Hudson Yards-High Line Section Three-Rail Yards-NYCHudson Yards

In a city, such as New York, a neighborhood name holds a lot of weight. Beyond geographical terminology, our sense of place comes from the distinct characteristics we associate with a neighborhood that we then share with each other through descriptive vocabulary.

The potency of words in the city is something that is often forgotten, as names are dismissed as “just names” but in reality these terms and identifiers are our universal urban language that help make the complexities of urban living, more manageable.

In New York the effect of a name is something that has been tried and retried as neighborhoods and boroughs have been sought as the ultimate brands. Rebranding efforts, such as East Williamsburg and Acronyms such as DUMBO, MIMA, and SoBro are used by real estate brokers to lure renters and buyers to areas often unheard of or less coveted.

The effect this has on a neighborhood can be substantial, as the history of an area becomes glossed over and thus forgotten as the words we use to associate with place become removed or replaced.

At last weeks City Planning Commission meeting, the importance of name came to the forefront as local community members made steps to secure an area of Manhattan, south of Midtown West and north of Chelsea as a BID (business improvement district). Some may call this area Hell’s Kitchen, Clinton, and most recently the Western most part, Hudson Yards.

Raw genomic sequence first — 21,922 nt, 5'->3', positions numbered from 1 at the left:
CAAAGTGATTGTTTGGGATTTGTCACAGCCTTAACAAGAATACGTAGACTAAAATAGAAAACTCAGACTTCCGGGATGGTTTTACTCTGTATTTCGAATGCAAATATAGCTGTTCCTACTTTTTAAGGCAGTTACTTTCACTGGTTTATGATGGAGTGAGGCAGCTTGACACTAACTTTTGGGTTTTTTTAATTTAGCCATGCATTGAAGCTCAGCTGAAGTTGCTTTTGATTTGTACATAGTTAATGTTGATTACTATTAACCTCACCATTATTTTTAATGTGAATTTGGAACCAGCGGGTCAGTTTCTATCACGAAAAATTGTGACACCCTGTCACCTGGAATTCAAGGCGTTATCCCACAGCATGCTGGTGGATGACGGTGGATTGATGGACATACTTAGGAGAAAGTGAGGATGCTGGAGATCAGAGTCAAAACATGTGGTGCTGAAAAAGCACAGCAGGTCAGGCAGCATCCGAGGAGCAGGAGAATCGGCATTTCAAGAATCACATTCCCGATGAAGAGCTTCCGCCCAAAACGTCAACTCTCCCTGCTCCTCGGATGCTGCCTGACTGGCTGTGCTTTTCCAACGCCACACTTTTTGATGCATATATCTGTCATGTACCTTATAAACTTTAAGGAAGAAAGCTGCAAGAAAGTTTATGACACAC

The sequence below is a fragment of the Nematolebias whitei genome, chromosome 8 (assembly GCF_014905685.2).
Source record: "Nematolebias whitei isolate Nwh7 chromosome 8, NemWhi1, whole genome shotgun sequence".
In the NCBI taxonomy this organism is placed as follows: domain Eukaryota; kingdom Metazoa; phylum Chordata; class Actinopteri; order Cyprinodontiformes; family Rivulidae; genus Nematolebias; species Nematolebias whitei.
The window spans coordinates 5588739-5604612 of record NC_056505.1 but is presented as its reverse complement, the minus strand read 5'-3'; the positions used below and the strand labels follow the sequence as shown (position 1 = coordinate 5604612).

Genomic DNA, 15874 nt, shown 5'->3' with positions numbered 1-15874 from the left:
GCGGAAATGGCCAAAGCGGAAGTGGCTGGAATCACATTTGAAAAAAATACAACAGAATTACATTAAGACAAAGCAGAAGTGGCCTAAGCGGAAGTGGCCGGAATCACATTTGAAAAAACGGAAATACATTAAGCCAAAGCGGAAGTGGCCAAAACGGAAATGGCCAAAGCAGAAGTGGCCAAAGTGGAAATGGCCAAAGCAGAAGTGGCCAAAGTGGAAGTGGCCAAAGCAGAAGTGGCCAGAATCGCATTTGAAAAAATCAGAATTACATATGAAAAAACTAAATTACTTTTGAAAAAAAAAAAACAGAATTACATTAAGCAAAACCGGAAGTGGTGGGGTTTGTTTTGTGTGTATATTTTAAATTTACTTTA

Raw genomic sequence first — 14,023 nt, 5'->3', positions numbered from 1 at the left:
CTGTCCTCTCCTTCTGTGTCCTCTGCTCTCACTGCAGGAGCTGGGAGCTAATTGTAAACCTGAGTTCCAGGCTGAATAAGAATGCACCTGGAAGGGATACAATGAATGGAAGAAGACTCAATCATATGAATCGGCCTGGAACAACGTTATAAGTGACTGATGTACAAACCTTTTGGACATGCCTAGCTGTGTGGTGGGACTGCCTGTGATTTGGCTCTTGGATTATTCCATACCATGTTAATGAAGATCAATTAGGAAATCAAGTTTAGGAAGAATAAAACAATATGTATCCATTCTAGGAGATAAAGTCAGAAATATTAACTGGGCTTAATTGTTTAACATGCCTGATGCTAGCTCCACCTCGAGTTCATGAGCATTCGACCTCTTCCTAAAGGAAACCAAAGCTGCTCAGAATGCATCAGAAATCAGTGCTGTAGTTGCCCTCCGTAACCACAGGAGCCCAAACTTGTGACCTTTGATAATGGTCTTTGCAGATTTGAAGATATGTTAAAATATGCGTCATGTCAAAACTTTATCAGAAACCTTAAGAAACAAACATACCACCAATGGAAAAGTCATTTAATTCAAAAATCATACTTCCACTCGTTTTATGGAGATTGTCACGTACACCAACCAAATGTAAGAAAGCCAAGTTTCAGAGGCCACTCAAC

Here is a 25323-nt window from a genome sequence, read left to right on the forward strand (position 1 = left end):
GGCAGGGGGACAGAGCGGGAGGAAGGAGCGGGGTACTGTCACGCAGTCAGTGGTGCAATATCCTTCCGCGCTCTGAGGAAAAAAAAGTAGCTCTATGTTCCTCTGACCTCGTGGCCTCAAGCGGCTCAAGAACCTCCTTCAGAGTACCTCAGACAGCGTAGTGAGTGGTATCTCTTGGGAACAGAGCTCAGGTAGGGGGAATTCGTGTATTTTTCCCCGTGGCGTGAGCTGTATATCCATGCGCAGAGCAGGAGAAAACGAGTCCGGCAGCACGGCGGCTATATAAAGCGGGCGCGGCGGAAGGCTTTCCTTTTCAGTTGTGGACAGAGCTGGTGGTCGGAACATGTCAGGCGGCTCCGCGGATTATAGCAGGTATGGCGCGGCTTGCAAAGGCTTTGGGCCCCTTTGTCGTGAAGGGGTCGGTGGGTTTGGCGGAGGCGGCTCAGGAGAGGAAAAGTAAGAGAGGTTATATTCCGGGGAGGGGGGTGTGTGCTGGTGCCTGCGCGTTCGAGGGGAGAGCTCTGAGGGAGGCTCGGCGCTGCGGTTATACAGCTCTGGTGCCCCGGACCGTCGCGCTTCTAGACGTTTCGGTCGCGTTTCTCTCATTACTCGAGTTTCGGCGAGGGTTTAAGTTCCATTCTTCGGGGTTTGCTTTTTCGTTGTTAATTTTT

The conversation turned philosophical when neighborhood residents described what would be lost if the BIDs name did not include the “Hell’s Kitchen” identity that many of the current residents associate strongly with. They argued, that by neglecting the title “Hell’s Kitchen” a part of the neighborhood would be marginalized; particularly residents who have been there for a number of years and who lived through the organized crime days and the crack epidemic of the 1980s.

While it may seem knit-picky to get so caught up in a name, the recently approved mega-developments in the area branded as The Hudson Yards Redevelopment Project has challenged a neighborhood known for it’s diverse residents and “gritty” past. The Hudson Yard Development will add notable skyscrapers to the New York skyline, as well as a culture hub, retail, and park space, drawing in a demographic that has only recently looked to call that part of Manhattan, home.

When originally proposed, the BID sought to be called the “Hudson Yards Business Improvement District” however it seems after a fair share of compromise the name will most likely be, “The Hudson Yards, Hells Kitchen Alliance,” signifying a joining of two very different neighborhood identities that will soon share a home on the West side of Manhattan.